So now we have the shopping tax, where if you want to carry your purchases home, no matter how expensive or fragile they are, you are obliged to give the retailer an extra five pence per bag.
I understand the rationale behind it: some people are extraordinarily profligate with their use of bags, and wastefulness is not something that should be encouraged.
However, whilst the concept works in places like supermarkets where most people arrive by car, buy multiple items that require bags but can easily bring multiple empty bags with them, it doesn't work so well elsewhere.
Where do you carry an empty bag? In your pocket? With your phone, wallet and house keys? Well yes, if there's room (is that an environmentally-friendly reusable bag in your pocket or shall we do a very old joke?), but personally I don't have room in my pockets for multiple bags on the off chance that I might decide to buy something - and certainly not thick plastic or fabric reusable ones.
For people bemoaning the death of the high street, introducing an extra charge is not going to encourage people to make impulse purchases. On several occasions after Marks & Spencer started charging for carrier bags I almost shopped there a few times, even getting to the till, before remembering that I'd have to pay extra if I wanted to take my shopping home (much like Ryanair's extra charges if you want to actually travel on one of its planes despite holding a ticket) so left without buying anything. I stopped shopping there and either went elsewhere, or waited until I was going somewhere in the car and could use my reusable bags.
Online shopping is going to benefit hugely from this as packaging for delivery by post is exempt, although it's worth noting that the supermarkets are cashing in on the extra charge by insisting on using (and charging for) bags for your online home-delivery shopping. I guess the attraction of being able to charge an extra five pence per bag is too much for them to resist, and they'll go down the one-item-per-bag route to maximise their income from it as you have no control over how many bags they charge you for.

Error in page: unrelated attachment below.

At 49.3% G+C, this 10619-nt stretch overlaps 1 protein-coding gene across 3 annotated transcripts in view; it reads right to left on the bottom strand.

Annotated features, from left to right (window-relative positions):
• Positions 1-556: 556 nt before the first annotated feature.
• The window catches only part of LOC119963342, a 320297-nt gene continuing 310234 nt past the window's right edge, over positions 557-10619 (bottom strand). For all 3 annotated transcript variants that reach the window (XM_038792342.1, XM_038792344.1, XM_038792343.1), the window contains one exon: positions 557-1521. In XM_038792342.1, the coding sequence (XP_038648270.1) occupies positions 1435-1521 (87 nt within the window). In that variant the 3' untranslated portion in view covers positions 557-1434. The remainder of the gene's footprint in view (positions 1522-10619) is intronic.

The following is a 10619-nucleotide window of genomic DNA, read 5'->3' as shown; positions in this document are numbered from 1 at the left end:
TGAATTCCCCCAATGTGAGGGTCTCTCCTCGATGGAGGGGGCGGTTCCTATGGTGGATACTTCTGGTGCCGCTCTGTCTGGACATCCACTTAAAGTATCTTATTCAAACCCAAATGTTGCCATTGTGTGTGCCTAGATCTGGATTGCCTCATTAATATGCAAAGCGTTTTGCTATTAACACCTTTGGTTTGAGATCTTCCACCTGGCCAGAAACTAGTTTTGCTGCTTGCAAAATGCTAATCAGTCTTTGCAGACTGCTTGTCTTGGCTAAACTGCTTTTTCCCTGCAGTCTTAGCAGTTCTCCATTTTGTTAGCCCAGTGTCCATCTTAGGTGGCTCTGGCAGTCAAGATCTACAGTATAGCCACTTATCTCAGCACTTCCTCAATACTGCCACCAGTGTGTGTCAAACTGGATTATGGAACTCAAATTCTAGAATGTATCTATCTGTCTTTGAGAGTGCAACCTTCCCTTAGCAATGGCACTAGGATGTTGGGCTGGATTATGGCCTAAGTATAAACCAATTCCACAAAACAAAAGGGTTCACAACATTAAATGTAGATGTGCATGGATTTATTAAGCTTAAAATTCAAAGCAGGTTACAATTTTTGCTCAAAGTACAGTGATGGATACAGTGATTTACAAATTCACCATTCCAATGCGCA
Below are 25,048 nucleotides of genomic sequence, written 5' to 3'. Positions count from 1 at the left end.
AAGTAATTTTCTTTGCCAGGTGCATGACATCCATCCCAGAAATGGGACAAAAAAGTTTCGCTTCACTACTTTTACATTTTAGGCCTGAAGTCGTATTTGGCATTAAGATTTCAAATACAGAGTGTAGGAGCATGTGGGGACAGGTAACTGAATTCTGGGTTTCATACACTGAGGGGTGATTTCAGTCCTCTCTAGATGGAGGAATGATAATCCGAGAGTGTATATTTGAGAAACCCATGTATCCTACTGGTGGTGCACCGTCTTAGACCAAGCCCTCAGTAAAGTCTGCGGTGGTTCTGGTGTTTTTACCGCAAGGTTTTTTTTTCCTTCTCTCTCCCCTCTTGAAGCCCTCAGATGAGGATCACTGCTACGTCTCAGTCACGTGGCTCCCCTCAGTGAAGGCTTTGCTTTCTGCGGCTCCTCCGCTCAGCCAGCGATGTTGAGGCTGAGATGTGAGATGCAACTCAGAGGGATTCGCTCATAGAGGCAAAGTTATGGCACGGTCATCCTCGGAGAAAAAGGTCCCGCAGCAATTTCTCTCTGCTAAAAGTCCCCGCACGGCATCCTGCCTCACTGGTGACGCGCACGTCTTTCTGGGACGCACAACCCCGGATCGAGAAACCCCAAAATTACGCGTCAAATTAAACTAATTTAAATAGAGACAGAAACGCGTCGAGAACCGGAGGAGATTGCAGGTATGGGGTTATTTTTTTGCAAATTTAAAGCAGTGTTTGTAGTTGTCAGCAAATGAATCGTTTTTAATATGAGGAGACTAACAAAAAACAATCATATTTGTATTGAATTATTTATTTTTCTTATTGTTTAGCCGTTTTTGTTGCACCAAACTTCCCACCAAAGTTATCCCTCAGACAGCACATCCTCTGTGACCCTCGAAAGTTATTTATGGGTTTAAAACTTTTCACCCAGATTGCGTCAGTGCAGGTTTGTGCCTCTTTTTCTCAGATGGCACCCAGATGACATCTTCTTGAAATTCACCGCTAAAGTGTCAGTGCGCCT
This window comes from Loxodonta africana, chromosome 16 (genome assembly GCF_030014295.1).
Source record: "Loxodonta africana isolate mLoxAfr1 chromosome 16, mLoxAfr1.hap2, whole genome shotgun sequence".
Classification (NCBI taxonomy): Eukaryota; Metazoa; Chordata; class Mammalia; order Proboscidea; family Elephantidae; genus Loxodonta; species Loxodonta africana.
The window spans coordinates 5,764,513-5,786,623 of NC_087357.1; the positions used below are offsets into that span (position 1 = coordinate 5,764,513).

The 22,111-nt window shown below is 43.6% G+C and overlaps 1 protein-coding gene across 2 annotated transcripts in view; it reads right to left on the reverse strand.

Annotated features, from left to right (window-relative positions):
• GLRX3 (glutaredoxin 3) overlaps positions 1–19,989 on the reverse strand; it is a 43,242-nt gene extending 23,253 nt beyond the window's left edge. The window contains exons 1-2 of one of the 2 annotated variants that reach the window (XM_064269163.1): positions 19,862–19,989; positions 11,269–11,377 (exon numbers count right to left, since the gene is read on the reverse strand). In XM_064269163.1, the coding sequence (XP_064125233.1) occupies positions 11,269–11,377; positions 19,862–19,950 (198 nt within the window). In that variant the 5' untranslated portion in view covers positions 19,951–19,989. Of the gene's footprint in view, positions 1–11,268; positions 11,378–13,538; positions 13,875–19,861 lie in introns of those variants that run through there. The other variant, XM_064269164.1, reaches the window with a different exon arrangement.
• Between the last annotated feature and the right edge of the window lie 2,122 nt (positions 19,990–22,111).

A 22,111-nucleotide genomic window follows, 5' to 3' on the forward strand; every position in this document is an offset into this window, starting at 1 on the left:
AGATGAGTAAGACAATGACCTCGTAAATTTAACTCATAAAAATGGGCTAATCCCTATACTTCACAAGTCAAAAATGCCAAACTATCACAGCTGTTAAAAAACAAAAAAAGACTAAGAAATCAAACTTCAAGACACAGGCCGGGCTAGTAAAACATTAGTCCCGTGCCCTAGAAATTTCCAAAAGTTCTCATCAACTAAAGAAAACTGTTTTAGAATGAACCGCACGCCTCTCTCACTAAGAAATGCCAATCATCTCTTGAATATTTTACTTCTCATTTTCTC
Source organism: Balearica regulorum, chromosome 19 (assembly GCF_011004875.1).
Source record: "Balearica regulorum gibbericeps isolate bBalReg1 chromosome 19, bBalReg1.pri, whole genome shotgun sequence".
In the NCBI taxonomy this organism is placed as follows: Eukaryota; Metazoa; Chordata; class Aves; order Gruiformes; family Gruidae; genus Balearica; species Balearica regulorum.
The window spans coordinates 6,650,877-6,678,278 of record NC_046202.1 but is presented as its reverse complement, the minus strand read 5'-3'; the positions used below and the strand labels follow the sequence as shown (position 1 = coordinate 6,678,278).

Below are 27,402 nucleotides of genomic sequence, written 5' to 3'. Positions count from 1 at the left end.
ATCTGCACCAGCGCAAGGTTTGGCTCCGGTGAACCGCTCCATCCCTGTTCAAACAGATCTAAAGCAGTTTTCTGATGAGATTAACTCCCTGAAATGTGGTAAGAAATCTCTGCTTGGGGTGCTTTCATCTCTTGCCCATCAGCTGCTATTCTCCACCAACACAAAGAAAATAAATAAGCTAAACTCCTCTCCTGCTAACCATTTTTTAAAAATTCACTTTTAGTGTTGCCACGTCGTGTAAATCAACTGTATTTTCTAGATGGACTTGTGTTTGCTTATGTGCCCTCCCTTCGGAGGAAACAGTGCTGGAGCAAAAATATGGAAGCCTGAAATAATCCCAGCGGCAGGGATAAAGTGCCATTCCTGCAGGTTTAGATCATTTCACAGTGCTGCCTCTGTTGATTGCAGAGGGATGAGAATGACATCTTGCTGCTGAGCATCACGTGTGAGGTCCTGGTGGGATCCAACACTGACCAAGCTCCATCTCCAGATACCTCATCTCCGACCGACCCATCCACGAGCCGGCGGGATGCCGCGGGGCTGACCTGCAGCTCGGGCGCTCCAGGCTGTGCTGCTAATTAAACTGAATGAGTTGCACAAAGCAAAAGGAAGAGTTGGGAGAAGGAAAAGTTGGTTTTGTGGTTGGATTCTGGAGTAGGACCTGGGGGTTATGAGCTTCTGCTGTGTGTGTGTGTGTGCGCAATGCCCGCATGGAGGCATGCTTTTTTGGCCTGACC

And yes, I know the proceeds of the shopping tax are supposed to go to good causes, whatever they might be, but retailers are allowed to deduct reasonable expenses from the income received.
The other absurdity is when purchasing high-value items. Remember it's not just your weekly grocery shop that's affected. Your new £620 mobile phone is now £620.05. Yes, it's a mere drop in the ocean in terms of the overall price, but it seems unbelievably churlish to add that five pence.
Or clothes shopping: that expensive new suit or dress, jeans, T-shirts or items of 'intimate apparel' as our US friends coyly refer to them as, will all cost an extra five pence if you want a bag to carry them home in. Online shopping (with a mandatory 14-day returns period and often free delivery) is your friend as wrappings for postage are exempt from the charge.
Now don't get me wrong: I abhor wastefulness and, whilst I don't consider myself to be particularly 'green', think that reducing, reusing and recycling where possible is eminently sensible. My recycling bin is usually full each fortnight whereas my non-recycling bin must feel somewhat deprived. My lights are mostly LED, and get turned off when I'm not in the room, and for local journeys I tend to walk instead of using the car.
Something which has gone mostly unreported is that where retailers used to offer a carrot to encourage you to bring your own bag, for example Tesco offered 'green' Clubcard points, these have been withdrawn and now we are being 'encouraged' with a stick. The beatings will continue until morale improves.
The question is, will a 5p per bag charge stop the thoughtless from fly tipping rubbish in the countryside? Probably not. Will 5p per bag change the world? Certainly not. Does the 5p per bag make it look like the government is 'doing something' about something? Unfortunately, yes.